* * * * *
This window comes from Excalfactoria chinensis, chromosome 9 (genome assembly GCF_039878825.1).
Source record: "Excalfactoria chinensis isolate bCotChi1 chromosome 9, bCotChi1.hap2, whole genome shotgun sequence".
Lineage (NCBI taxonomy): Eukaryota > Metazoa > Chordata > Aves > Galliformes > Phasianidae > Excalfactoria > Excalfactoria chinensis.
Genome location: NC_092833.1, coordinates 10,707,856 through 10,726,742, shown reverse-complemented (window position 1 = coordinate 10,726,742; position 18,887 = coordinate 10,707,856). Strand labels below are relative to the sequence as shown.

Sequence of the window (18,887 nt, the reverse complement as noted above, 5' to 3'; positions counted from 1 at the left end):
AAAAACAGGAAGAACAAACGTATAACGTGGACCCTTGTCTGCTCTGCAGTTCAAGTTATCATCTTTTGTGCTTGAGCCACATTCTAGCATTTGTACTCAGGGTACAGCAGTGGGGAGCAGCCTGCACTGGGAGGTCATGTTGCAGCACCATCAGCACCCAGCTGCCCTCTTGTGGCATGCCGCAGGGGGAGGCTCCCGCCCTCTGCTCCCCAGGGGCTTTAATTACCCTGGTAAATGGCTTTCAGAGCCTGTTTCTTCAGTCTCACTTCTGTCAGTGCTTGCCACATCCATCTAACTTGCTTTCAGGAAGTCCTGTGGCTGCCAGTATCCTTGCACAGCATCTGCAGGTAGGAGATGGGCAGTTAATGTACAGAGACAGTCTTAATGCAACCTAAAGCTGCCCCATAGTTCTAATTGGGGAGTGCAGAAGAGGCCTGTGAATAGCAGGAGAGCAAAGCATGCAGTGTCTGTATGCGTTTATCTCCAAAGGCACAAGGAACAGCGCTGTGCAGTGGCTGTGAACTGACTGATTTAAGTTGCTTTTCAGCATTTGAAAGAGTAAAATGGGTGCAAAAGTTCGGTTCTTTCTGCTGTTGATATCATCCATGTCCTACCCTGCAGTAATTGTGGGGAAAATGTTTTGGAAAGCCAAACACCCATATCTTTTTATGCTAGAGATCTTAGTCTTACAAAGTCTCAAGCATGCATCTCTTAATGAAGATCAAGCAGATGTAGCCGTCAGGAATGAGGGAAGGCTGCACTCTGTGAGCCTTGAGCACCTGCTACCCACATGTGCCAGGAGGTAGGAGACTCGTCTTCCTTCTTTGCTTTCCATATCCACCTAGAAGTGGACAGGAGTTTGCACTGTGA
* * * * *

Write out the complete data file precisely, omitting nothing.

This window comes from Excalfactoria chinensis, chromosome 9 (genome assembly GCF_039878825.1).
Source record: "Excalfactoria chinensis isolate bCotChi1 chromosome 9, bCotChi1.hap2, whole genome shotgun sequence".
Lineage (NCBI taxonomy): Eukaryota > Metazoa > Chordata > Aves > Galliformes > Phasianidae > Excalfactoria > Excalfactoria chinensis.
Genome location: NC_092833.1, coordinates 10,707,856 through 10,726,742, shown reverse-complemented (window position 1 = coordinate 10,726,742; position 18,887 = coordinate 10,707,856). Strand labels below are relative to the sequence as shown.

Sequence of the window (18,887 nt, the reverse complement as noted above, 5' to 3'; positions counted from 1 at the left end):
AAAAACAGGAAGAACAAACGTATAACGTGGACCCTTGTCTGCTCTGCAGTTCAAGTTATCATCTTTTGTGCTTGAGCCACATTCTAGCATTTGTACTCAGGGTACAGCAGTGGGGAGCAGCCTGCACTGGGAGGTCATGTTGCAGCACCATCAGCACCCAGCTGCCCTCTTGTGGCATGCCGCAGGGGGAGGCTCCCGCCCTCTGCTCCCCAGGGGCTTTAATTACCCTGGTAAATGGCTTTCAGAGCCTGTTTCTTCAGTCTCACTTCTGTCAGTGCTTGCCACATCCATCTAACTTGCTTTCAGGAAGTCCTGTGGCTGCCAGTATCCTTGCACAGCATCTGCAGGTAGGAGATGGGCAGTTAATGTACAGAGACAGTCTTAATGCAACCTAAAGCTGCCCCATAGTTCTAATTGGGGAGTGCAGAAGAGGCCTGTGAATAGCAGGAGAGCAAAGCATGCAGTGTCTGTATGCGTTTATCTCCAAAGGCACAAGGAACAGCGCTGTGCAGTGGCTGTGAACTGACTGATTTAAGTTGCTTTTCAGCATTTGAAAGAGTAAAATGGGTGCAAAAGTTCGGTTCTTTCTGCTGTTGATATCATCCATGTCCTACCCTGCAGTAATTGTGGGGAAAATGTTTTGGAAAGCCAAACACCCATATCTTTTTATGCTAGAGATCTTAGTCTTACAAAGTCTCAAGCATGCATCTCTTAATGAAGATCAAGCAGATGTAGCCGTCAGGAATGAGGGAAGGCTGCACTCTGTGAGCCTTGAGCACCTGCTACCCACATGTGCCAGGAGGTAGGAGACTCGTCTTCCTTCTTTGCTTTCCATATCCACCTAGAAGTGGACAGGAGTTTGCACTGTGA